SCOTUS Holds That SOX Whistleblowers Are Not Required to Prove Retaliatory Intent

In a victory for whistleblowers, a unanimous US Supreme Court has held that a whistleblower invoking the Sarbanes-Oxley Act of 2002, 18 U.S.C. §1514A(a) (SOX) is not required to prove that his or her employer acted with “retaliatory intent.”

SOX prohibits publicly traded companies from discriminating against employees who report what they believe to be instances of fraud or securities law violations. In Trevor Murray v. UBS Securities LLC et al., Murray filed a whistleblower action alleging that UBS terminated his employment in violation of SOX.

Murray was a research strategist at UBS, and the US Securities and Exchange Commission (SEC) required him to certify that his reports regarding UBS’s business were independently produced and reflected his own views. Murray informed his supervisor that two leaders of the UBS trading desk were engaging in what Murray believed to be unethical attempts to skew his independent judgment, and he was fired shortly thereafter. At trial, UBS moved for judgment as a matter of law, arguing that Murray had failed to produce any evidence that his supervisor possessed any retaliatory animus toward him. The District Court denied the motion and instructed the jury that to prove his SOX claim Murray was required to prove his “protected activity was a contributing factor in the termination of his employment.” If Murray could prove that by a preponderance of the evidence, the court further instructed the jury that UBS would be required to demonstrate by clear and convincing evidence that it would have terminated Murray even if he had not engaged in protected activity.

The jury found that Murray established his claim and that UBS failed to prove by clear and convincing evidence that it would have fired Murray even if he had not engaged in protected activity. Following trial, UBS renewed its motion for judgment as a matter of law, and the district court again denied UBS’s request. UBS appealed, and the Second Circuit vacated the jury’s verdict, holding that “[r]etaliatory intent is an element of a section 1514A claim,” and that the trial court failed to properly instruct the jury.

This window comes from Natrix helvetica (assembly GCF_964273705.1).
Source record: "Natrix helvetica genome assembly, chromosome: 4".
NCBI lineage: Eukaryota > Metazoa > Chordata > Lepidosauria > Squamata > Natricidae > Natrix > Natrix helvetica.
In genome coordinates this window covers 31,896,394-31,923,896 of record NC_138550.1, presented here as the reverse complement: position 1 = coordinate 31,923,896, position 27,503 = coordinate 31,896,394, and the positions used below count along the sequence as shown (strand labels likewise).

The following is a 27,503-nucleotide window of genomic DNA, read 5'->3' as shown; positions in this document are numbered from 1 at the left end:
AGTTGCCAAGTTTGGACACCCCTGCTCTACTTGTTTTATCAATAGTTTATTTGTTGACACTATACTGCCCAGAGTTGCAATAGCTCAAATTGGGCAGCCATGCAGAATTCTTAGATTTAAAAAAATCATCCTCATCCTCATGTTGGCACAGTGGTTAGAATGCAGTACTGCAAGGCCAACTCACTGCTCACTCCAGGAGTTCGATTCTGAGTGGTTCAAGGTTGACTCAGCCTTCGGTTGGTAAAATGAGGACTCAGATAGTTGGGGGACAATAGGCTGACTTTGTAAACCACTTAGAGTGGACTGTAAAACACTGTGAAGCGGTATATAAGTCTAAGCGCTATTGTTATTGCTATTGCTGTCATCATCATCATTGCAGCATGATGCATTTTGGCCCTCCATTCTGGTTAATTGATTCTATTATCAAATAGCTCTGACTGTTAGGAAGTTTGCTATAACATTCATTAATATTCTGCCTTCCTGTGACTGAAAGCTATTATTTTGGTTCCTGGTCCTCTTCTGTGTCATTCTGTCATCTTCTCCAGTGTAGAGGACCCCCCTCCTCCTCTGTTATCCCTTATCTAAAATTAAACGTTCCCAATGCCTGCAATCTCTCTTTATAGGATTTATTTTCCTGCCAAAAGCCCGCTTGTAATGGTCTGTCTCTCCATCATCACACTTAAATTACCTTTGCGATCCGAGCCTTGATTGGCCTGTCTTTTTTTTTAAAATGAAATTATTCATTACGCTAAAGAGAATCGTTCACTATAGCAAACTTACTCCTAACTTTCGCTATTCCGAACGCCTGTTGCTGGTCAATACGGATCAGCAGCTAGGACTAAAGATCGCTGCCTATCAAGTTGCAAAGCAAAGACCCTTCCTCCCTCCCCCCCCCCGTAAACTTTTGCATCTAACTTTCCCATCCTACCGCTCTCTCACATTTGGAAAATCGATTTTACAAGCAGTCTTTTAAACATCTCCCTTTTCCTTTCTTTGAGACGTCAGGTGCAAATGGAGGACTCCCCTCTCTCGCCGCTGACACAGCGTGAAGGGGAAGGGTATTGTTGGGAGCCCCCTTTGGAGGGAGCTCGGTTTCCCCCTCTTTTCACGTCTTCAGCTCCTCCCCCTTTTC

Writing for the High Court, Justice Sonia Sotomayor rejected the Second Circuit’s holding, noting that “[s]howing that an employer acted with retaliatory animus is one way of proving that the protected activity was a contributing factor in the adverse employment action, but it is not the only way.” The Court further explained that Congress’s intent was that in SOX actions, the plaintiff’s initial burden is simply to demonstrate that the protected activity is a “contributing factor in the unfavorable personnel action.” Once a plaintiff makes such a showing, the burden shifts to the employer to “demonstrat[e], by clear and convincing evidence,” that it “would have taken the same unfavorable personnel action in the absence of” the protected activity. The Court’s opinion further noted that this burden-shifting framework was not unique to SOX, and that requiring a plaintiff to prove retaliatory intent would conflict with this longstanding framework.

In the wake of this decision, employers may want to reexamine their whistleblower policies to ensure employee complaints are handled in a way that is consistent with the Court’s ruling.. AFS attorneys are available to assist in review.


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